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Employers rights regarding employee conduct outside of working hours

As we get into the full swing of Spring with increasingly warmer weather, events and festivals are filling up social schedules from coast to coast. Invitations to public events, carnivals, live sports and work socials are on the rise. And there are plenty of good reasons to be out and about enjoying the spring festivities.

With this natural increase in social gatherings sweeping the nation, it can be tempting for your employees to “overdo it” and exhaust themselves through FOMO (fear of missing out).

If it’s their spare time you may be thinking – well, they can do what they like as long as they turn up for work. But what if an employee’s conduct out of working hours impacted their ability to perform their duties? Or worse, portrayed a negative image for your business reputation. Would you know your legal rights as an employer?

Can you dismiss an employee for bad behaviour outside of work?

Depending on the behaviour and the connection to your business, there are steps you can take to protect yourself. Prevention is the key. But if it’s too late, you may need to consider your options and whether dismissal is the best route.

Qantas was recently backed by the Fair Work Commission in its decision to dismiss a flight attendant after an alleged boozy binge left him unable to work. Each case will be different, and this specific incident came down to the employee’s role involving critical safety actions.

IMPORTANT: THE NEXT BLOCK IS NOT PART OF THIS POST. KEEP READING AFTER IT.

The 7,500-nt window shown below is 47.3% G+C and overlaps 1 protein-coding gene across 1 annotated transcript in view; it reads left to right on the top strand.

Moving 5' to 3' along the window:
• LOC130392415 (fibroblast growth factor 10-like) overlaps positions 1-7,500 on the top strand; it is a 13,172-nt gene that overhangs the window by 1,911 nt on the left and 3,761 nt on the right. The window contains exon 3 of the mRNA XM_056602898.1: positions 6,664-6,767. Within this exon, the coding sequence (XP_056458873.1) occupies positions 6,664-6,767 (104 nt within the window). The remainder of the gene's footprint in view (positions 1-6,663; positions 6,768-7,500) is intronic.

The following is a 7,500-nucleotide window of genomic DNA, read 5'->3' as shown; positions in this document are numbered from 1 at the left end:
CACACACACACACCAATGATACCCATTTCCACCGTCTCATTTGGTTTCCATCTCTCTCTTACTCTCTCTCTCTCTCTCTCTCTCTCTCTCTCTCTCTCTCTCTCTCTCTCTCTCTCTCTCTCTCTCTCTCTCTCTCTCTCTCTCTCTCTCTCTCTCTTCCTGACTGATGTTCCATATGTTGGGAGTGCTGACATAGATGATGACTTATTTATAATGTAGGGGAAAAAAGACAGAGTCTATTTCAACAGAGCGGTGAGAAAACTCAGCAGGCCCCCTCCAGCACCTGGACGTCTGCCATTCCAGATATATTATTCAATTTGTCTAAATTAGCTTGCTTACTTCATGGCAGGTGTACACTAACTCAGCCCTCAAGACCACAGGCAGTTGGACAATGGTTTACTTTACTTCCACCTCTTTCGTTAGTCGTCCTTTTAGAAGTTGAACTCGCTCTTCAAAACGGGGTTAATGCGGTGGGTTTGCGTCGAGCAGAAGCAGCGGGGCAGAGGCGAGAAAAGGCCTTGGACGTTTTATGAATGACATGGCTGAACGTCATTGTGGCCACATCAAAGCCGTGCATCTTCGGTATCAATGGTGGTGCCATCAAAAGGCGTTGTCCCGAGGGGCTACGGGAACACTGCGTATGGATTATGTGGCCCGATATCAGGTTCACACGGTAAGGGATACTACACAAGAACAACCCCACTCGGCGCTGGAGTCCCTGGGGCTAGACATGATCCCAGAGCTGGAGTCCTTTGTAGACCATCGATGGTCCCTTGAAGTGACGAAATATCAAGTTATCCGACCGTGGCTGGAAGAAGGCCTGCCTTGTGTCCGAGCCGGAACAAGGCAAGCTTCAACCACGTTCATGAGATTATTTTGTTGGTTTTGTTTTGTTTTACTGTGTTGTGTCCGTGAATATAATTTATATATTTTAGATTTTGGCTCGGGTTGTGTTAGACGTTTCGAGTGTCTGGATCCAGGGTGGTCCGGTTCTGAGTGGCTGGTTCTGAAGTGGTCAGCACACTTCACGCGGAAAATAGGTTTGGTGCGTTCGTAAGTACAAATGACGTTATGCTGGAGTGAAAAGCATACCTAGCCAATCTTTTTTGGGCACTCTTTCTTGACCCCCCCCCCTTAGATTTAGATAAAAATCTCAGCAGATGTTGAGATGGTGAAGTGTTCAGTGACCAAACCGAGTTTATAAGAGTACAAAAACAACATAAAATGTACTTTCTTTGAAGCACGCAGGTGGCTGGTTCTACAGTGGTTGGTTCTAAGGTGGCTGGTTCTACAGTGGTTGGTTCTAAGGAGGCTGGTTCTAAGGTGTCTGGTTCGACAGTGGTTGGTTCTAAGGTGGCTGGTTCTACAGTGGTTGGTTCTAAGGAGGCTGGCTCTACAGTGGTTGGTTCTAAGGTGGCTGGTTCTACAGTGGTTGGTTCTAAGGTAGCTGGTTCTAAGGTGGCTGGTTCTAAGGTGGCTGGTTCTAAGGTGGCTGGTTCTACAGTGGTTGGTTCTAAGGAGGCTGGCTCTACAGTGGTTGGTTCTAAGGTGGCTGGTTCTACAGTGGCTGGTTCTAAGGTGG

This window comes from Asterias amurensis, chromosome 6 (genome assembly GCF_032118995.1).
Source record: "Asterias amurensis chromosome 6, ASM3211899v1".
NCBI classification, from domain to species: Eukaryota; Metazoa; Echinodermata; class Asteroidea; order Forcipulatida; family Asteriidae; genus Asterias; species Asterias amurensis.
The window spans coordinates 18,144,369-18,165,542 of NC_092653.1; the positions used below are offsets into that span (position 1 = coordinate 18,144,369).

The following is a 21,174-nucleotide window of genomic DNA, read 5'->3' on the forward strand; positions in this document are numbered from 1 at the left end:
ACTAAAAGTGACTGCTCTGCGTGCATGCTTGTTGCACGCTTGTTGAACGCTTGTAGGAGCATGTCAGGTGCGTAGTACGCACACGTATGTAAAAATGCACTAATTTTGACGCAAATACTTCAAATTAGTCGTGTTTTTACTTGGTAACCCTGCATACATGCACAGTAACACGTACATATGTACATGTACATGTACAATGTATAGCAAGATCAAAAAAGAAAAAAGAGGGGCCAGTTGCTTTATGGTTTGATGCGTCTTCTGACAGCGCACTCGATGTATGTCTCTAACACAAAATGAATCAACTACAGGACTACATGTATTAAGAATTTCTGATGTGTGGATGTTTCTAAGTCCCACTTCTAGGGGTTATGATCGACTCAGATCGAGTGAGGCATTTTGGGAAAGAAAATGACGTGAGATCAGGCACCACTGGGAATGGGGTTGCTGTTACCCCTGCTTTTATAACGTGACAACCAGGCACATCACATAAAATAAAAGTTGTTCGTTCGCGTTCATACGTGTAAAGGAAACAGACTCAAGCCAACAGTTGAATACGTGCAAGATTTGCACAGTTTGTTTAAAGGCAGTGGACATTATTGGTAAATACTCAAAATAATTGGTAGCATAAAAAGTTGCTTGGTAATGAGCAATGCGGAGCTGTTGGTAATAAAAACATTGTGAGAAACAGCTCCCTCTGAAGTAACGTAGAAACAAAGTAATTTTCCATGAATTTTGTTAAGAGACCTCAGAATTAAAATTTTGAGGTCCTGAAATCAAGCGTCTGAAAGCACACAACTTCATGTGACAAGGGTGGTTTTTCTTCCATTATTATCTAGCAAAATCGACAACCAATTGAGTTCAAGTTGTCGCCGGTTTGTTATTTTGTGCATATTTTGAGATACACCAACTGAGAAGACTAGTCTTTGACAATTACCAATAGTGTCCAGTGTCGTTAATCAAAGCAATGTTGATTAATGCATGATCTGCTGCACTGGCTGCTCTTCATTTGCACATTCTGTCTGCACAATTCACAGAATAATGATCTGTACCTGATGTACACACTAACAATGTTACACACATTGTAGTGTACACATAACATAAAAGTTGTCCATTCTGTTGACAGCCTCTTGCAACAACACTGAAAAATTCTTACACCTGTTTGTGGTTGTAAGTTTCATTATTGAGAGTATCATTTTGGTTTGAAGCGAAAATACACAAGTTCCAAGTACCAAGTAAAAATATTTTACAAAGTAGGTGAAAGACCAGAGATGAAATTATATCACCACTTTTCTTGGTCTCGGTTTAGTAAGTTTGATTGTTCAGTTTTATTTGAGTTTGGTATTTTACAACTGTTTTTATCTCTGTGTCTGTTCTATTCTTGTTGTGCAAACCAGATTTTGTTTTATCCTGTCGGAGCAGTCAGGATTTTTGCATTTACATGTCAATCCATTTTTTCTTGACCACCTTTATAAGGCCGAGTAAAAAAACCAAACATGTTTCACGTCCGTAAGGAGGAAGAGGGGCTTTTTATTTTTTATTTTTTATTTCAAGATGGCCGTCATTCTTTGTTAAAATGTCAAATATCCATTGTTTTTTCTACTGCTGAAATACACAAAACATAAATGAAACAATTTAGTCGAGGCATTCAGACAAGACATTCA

To reduce the risk of an employee jeopardising their job with your company, we advise setting a standard and communicating this through a conduct policy.

Set expectations

When it comes to the behaviour of your employees outside of working hours, it would be best to have a conduct policy in place. This sets expectations as to what will and won’t be tolerated by your business. Depending on the severity of the matter you may then need to follow disciplinary and grievance procedures, or consider dismissing the employee if gross misconduct has occurred.

Be sure to follow the correct procedures to avoid a costly case of unfair dismissal. Your local HR Dept professional can advise you on this.

Don’t fuel the fire

If you have a summer social planned to celebrate the hard work of your employees, you can set the tone of the event by sticking to sociable hours, implementing a dress code or limiting the consumption of alcohol.

It would be wise to think about the location too. You’ll want to ensure your employees can attend and return home safely. As you could be liable for their safety attending an organised event for work.

Lead the way

For businesses, the actions of a leader and the signals they give out have a huge bearing on the fortunes of the company. And not least on employee relations. They set the tone for the culture and are a north star for staff behaviour. Double standards or perceived hypocrisy can be particularly damaging. Therefore, it would be wise to lead the way and set a great example for your employees to follow.

For further information regarding your rights as an employer when it comes to the out of hours conduct of your employees, contact your local HR Dept adviser for peace of mind.